Evernote is a general note taking application that integrates with your browser. You can use it to save entire articles, bookmark articles, take notes, and more. It comes in both a free version which has limited synchronization capabilities, and also a subscription version, which raises that limit. You can download Evernote for your computer here. It can be used online, and there’s an app for it as well.
Some of the things you can do with Evernote:
Save search-result lists
Save complete articles
Save bookmarks to articles
For the complete list of tips, see PEP-Web Tips on the PEP-Web support page.
Hoffman, L. (2000). Sexuality as Compromise Formation. J. Clin. Psychoanal., 9(3):301-305.
(2000). Journal of Clinical Psychoanalysis, 9(3):301-305
Sexuality as Compromise Formation
Dr. Leon Hoffman, M.D.
In response to a statement by Mme. Chasseguet-Smirgel, the editors of this Journal noted their belief that in America, psychoanalysts are “losing their freedom” to discuss issues of homosexuality in a reasoned manner, in contrast to a lack of inhibition of discussion in France. The editors of the Journal therefore ask the question, “What, in your opinion, is the place of Homosexuality in current psychoanalytic theory, practice, and training?”
In order to address this question cogently I will repeat the quote by Mme. Chasseguet-Smirgel, which the editors found commendable in its openness with regard to the topic of homosexuality. An analysis of this statement is critical because the editors seem to assume that this statement reflects a positively framed psychoanalytic approach toward homosexuality in particular, and sexuality in general. My brief comment reflects a point of view that by conceptualizing the issue as she does, Mme. Chasseguet-Smirgel inhibits reasoned discussion and provokes counterpassions and does not foster a psychoanalytic discussion of the topic.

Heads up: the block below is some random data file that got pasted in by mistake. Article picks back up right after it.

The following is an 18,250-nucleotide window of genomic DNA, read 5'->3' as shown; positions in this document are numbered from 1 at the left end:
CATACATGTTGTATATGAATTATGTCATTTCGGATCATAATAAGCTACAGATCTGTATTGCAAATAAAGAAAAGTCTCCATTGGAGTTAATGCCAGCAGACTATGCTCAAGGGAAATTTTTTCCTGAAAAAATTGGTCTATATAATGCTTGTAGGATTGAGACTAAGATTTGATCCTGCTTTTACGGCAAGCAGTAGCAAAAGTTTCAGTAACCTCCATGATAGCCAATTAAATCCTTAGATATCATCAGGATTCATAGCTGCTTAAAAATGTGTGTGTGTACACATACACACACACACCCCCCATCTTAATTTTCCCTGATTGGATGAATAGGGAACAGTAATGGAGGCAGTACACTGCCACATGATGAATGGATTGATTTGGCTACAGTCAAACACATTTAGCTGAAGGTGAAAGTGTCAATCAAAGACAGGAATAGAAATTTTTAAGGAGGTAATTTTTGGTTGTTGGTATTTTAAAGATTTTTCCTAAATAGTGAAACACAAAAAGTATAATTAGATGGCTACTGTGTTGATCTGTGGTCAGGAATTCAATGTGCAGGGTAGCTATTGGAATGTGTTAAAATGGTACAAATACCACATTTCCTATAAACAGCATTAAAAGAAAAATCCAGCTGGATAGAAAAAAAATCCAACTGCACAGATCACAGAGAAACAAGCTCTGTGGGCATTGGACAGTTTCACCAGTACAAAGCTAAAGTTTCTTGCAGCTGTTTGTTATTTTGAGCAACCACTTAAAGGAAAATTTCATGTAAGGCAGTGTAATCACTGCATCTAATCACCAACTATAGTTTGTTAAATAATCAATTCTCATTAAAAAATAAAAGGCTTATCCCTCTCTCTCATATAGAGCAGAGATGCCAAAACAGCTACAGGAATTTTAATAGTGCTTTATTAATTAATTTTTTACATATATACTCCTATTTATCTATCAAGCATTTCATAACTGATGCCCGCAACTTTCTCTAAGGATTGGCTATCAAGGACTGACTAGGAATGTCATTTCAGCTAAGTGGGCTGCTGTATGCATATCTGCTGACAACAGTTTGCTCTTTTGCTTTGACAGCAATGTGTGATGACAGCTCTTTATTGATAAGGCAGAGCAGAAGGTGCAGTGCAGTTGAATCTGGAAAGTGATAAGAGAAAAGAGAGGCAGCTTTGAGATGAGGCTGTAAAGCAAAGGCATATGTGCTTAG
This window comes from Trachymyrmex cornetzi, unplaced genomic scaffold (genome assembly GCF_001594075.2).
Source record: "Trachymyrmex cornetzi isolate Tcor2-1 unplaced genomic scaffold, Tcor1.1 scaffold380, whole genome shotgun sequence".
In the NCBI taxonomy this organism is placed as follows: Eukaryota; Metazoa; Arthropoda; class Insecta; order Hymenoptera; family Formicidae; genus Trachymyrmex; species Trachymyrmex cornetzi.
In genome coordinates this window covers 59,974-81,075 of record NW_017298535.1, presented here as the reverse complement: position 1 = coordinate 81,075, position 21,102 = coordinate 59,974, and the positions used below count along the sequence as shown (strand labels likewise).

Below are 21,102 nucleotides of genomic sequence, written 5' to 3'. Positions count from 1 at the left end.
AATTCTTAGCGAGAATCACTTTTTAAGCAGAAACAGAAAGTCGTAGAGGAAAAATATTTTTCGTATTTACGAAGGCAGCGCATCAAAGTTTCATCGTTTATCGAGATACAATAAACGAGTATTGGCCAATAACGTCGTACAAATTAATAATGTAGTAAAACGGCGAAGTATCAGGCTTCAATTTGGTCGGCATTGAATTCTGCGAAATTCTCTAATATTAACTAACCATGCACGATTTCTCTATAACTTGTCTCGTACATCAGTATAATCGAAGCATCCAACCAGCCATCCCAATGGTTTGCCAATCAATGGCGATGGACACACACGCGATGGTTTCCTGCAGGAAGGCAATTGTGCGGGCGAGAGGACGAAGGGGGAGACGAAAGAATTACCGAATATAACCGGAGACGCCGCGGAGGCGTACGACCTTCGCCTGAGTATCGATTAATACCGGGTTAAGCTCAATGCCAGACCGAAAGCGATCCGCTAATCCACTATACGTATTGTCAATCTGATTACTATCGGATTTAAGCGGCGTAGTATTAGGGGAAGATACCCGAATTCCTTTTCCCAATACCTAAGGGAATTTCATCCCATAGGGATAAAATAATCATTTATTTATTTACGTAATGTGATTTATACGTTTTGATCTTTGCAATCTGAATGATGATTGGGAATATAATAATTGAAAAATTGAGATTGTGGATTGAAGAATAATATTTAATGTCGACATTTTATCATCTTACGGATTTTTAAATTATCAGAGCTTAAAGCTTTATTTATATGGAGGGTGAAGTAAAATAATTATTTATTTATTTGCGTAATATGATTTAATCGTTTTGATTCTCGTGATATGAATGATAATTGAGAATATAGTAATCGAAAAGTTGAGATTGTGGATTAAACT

Chasseguet-Smirgel in her article states,
We, in France, are not until now, so thoroughly dominated by the “politically correct” that it would be impossible for psychoanalysts to raise doubts about the existence of “normal” homosexuality. Of course, nobody is silly enough to consider a heterosexual as being per se more “normal” than a homosexual. However, it is permissible to think that each homosexual individual presents, as with Mr. B, but not always to the same extent, a deficiency in his sexual identity, i.e., in his identity as a whole. This does not imply that such a deficiency is
- 301 -
[This is a summary or excerpt from the full text of the book or article. The full text of the document is available to subscribers.]